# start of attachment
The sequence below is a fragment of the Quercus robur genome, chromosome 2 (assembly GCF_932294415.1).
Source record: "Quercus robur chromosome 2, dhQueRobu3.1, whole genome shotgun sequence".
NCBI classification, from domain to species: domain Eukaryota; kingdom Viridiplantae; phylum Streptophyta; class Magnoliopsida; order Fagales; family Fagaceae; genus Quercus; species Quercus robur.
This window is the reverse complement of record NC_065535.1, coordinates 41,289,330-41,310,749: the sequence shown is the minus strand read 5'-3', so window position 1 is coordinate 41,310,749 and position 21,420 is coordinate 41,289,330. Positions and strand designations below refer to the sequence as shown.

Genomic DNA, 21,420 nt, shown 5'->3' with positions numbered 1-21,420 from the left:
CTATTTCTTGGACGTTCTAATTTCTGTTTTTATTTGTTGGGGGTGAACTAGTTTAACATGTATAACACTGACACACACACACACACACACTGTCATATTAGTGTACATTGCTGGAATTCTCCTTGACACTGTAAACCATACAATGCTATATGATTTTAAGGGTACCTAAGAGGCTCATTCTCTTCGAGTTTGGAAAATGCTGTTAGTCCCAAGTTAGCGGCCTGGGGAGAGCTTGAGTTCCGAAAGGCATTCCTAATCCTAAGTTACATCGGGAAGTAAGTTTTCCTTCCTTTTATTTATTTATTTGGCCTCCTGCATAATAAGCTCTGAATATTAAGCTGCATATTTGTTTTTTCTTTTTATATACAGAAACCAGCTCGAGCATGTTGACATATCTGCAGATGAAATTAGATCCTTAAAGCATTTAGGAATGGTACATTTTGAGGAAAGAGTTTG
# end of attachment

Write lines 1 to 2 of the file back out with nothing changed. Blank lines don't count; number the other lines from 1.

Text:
The sequence below is a fragment of the Quercus robur genome, chromosome 2 (assembly GCF_932294415.1).
Source record: "Quercus robur chromosome 2, dhQueRobu3.1, whole genome shotgun sequence".